Population divergence in maternal investment and embryo energy use and allocation suggests adaptive responses to cool climates

A. K. Pettersen, S. Ruuskanen, A. Nord, J. F. Nilsson, M. R. Miñano, L. J. Fitzpatrick, G. M. While, T. Uller

Forskningsoutput: TidskriftsbidragArtikel i vetenskaplig tidskriftPeer review


The thermal sensitivity of early life stages can play a fundamental role in constraining species distributions. For egg-laying ectotherms, cool temperatures often extend development time and exacerbate developmental energy cost. Despite these costs, egg laying is still observed at high latitudes and altitudes. How embryos overcome the developmental constraints posed by cool climates is crucial knowledge for explaining the persistence of oviparous species in such environments and for understanding thermal adaptation more broadly. Here, we studied maternal investment and embryo energy use and allocation in wall lizards spanning altitudinal regions, as potential mechanisms that enable successful development to hatching in cool climates. Specifically, we compared population-level differences in (1) investment from mothers (egg mass, embryo retention and thyroid yolk hormone concentration), (2) embryo energy expenditure during development, and (3) embryo energy allocation from yolk towards tissue. We found evidence that energy expenditure was greater under cool compared with warm incubation temperatures. Females from relatively cool regions did not compensate for this energetic cost of development by producing larger eggs or increasing thyroid hormone concentration in yolk. Instead, embryos from the high-altitude region used less energy to complete development, that is, they developed faster without a concomitant increase in metabolic rate, compared with those from the low-altitude region. Embryos from high altitudes also allocated relatively more energy towards tissue production, hatching with lower residual yolk: tissue ratios than low-altitude region embryos. These results are consistent with local adaptation to cool climate and suggest that this is underpinned by mechanisms that regulate embryonic utilisation of yolk reserves and its allocation towards tissue, rather than shifts in maternal investment of yolk content or composition.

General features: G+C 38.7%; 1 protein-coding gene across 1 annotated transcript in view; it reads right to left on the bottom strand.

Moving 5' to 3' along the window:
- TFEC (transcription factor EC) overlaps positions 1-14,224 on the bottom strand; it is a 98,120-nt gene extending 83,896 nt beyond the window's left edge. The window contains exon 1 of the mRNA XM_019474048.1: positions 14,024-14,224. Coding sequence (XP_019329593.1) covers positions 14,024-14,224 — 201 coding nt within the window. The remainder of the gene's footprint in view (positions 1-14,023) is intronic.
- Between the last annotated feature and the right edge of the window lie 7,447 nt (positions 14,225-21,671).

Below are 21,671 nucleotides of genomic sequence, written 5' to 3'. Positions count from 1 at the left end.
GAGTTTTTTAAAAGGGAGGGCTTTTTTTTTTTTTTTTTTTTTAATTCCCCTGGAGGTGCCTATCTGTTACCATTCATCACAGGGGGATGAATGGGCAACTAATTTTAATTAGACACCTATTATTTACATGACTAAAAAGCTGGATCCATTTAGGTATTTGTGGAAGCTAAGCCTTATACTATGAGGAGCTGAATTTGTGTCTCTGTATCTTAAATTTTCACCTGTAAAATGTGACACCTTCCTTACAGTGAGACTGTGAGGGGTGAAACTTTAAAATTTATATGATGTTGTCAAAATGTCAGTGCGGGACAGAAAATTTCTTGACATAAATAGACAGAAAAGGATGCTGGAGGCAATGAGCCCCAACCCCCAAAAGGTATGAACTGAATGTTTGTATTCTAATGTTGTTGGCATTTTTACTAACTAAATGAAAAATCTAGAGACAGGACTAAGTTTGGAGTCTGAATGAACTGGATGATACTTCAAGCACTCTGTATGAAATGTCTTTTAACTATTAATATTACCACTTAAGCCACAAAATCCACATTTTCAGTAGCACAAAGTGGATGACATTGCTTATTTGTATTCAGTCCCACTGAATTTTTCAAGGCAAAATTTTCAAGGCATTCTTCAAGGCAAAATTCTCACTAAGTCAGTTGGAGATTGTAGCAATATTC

Sidor (från-till)1771-1785
Antal sidor15
TidskriftJournal of Animal Ecology
StatusPublished - 2023 sep.

Ämnesklassifikation (UKÄ)

  • Ekologi
  • Zoologi


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